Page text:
RIFIFI (DU RIFIFI CHEZ LES HOMMES) (Jules Dassin, 1955)
Museum of the Moving Image
35th Ave. at 36th St., Astoria
Friday, December 8, $15 (includes same-day museum admission), 7:00
Series continues through December 29
In 1997, Bruce Goldstein, the master repertory film programmer, archivist, and historian at Film Forum, founded Rialto Pictures, which focuses on exhibiting classic movies that were not in distribution in America. Now celebrating its twentieth anniversary, Rialto has revived more than 120 films, which first are shown in art houses before being released on DVD. The Museum of the Moving Image is paying tribute to the company with the terrific series “Rialto Pictures: 20 Films for 20 Years,” comprising twenty films from their ever-growing catalog. One of the best is Rififi, screening December 8 at 7:00. After being blacklisted in Hollywood, American auteur Jules Dassin (The Naked City, Brute Force) headed to France, where he was hired to adapt Du Rififi Chez Les Hommes, a crime novel by Auguste le Breton that he made significant changes to, resulting in one of the all-time-great heist films. After spending five years in prison, Tony le Stephanois (Jean Servais) gets out and hooks up again with his old protégé, Jo le Suédois (Carl Möhner), who has settled down with his wife (Janine Darcy) and child (Dominique Maurin) for what was supposed to be a life of domestic tranquility.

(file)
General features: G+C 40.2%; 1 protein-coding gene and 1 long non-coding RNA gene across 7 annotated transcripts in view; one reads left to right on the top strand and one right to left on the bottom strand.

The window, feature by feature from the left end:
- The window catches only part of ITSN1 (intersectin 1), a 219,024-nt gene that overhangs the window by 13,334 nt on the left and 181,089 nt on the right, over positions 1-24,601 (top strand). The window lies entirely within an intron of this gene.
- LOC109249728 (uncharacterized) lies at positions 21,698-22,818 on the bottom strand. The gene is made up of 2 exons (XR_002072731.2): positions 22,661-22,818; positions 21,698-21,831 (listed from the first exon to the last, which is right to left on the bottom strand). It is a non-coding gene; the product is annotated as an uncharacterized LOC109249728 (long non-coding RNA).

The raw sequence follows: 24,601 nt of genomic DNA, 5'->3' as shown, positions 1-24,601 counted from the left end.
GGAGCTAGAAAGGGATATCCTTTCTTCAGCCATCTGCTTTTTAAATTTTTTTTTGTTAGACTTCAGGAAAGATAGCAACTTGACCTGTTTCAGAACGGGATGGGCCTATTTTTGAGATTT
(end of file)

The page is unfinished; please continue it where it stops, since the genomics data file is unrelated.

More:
Joined by Mario Farrati (Robert Manuel), a fun-loving bon vivant with a very sexy girlfriend (Claude Sylvain), and cool and calm safecracker César le Milanais (Dassin, using the pseudonym Perlo Vita), the crew plans a heist of a small Mappin & Webb jewelry store on the Rue de Rivoli. Not content with a quick score, Tony lays the groundwork for a major take, but greed, lust, jealousy, and revenge get in the way in Dassin’s masterful film noir. The complex plan gets even more complicated as César falls for Viviane (Magali Noël), a singer who works at the L’Âge d’Or nightclub, which is owned by Pierre Grutter (Marcel Lupovici), who has taken up with Tony’s former squeeze, Mado (Marie Sabouret), and is trying to save his brother, Louis Grutter (Pierre Grasset), from a serious drug habit. (The club is named for Luis Buñuel’s 1930 film, which featured the same production designer as Rififi, Alexandre Trauner.) As the plot heats up, things threaten to explode in Dassin’s thrilling black-and-white film, which takes a series of unexpected twists and turns as it goes from its remarkably tense and highly influential heist scene to a wild climax. Dassin, who went on to make another of the great caper movies, 1964’s Topkapi, was named Best Director at Cannes for Rififi. “Rialto Pictures: 20 Films for 20 Years” continues through December 29 with such other fab pictures as Robert Hamer’s It Always Rains on Sunday, Alain Resnais’s Hiroshima, Mon Amour, introduced by Annette Insdorf, Michael Powell and Emeric Pressburge’s Tales of Hoffmann, and Whit Stillman’s Metropolitan, with Whitman on hand to discuss the film.